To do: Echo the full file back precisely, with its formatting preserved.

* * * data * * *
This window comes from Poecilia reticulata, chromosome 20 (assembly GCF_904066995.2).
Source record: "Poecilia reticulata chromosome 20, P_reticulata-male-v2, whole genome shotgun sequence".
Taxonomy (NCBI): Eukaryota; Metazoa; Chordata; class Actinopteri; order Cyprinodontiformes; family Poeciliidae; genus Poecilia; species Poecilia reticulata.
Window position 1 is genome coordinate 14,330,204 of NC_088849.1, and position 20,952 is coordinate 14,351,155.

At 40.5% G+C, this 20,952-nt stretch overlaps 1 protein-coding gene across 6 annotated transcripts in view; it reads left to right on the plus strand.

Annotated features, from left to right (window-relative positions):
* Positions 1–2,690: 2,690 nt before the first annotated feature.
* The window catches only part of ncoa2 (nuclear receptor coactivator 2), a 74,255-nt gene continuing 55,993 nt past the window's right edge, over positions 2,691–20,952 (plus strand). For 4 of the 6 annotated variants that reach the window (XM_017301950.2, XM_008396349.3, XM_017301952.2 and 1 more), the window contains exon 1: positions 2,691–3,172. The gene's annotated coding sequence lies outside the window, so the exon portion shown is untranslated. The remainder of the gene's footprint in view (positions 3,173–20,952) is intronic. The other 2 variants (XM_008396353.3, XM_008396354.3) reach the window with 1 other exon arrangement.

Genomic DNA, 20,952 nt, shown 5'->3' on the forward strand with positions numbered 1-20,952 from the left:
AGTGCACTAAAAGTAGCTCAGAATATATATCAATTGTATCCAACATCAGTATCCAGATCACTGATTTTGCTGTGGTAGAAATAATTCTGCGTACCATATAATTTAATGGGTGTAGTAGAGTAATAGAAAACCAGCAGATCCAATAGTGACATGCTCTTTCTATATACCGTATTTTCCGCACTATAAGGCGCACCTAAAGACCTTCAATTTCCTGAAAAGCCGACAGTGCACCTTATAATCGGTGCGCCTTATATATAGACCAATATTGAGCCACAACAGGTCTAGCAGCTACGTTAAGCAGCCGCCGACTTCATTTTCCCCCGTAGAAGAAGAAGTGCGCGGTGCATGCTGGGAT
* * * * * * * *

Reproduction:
This window comes from Poecilia reticulata, chromosome 20 (assembly GCF_904066995.2).
Source record: "Poecilia reticulata chromosome 20, P_reticulata-male-v2, whole genome shotgun sequence".
Taxonomy (NCBI): Eukaryota; Metazoa; Chordata; class Actinopteri; order Cyprinodontiformes; family Poeciliidae; genus Poecilia; species Poecilia reticulata.
Window position 1 is genome coordinate 14,330,204 of NC_088849.1, and position 20,952 is coordinate 14,351,155.

At 40.5% G+C, this 20,952-nt stretch overlaps 1 protein-coding gene across 6 annotated transcripts in view; it reads left to right on the plus strand.

Annotated features, from left to right (window-relative positions):
* Positions 1–2,690: 2,690 nt before the first annotated feature.
* The window catches only part of ncoa2 (nuclear receptor coactivator 2), a 74,255-nt gene continuing 55,993 nt past the window's right edge, over positions 2,691–20,952 (plus strand). For 4 of the 6 annotated variants that reach the window (XM_017301950.2, XM_008396349.3, XM_017301952.2 and 1 more), the window contains exon 1: positions 2,691–3,172. The gene's annotated coding sequence lies outside the window, so the exon portion shown is untranslated. The remainder of the gene's footprint in view (positions 3,173–20,952) is intronic. The other 2 variants (XM_008396353.3, XM_008396354.3) reach the window with 1 other exon arrangement.

Genomic DNA, 20,952 nt, shown 5'->3' on the forward strand with positions numbered 1-20,952 from the left:
AGTGCACTAAAAGTAGCTCAGAATATATATCAATTGTATCCAACATCAGTATCCAGATCACTGATTTTGCTGTGGTAGAAATAATTCTGCGTACCATATAATTTAATGGGTGTAGTAGAGTAATAGAAAACCAGCAGATCCAATAGTGACATGCTCTTTCTATATACCGTATTTTCCGCACTATAAGGCGCACCTAAAGACCTTCAATTTCCTGAAAAGCCGACAGTGCACCTTATAATCGGTGCGCCTTATATATAGACCAATATTGAGCCACAACAGGTCTAGCAGCTACGTTAAGCAGCCGCCGACTTCATTTTCCCCCGTAGAAGAAGAAGTGCGCGGTGCATGCTGGGAT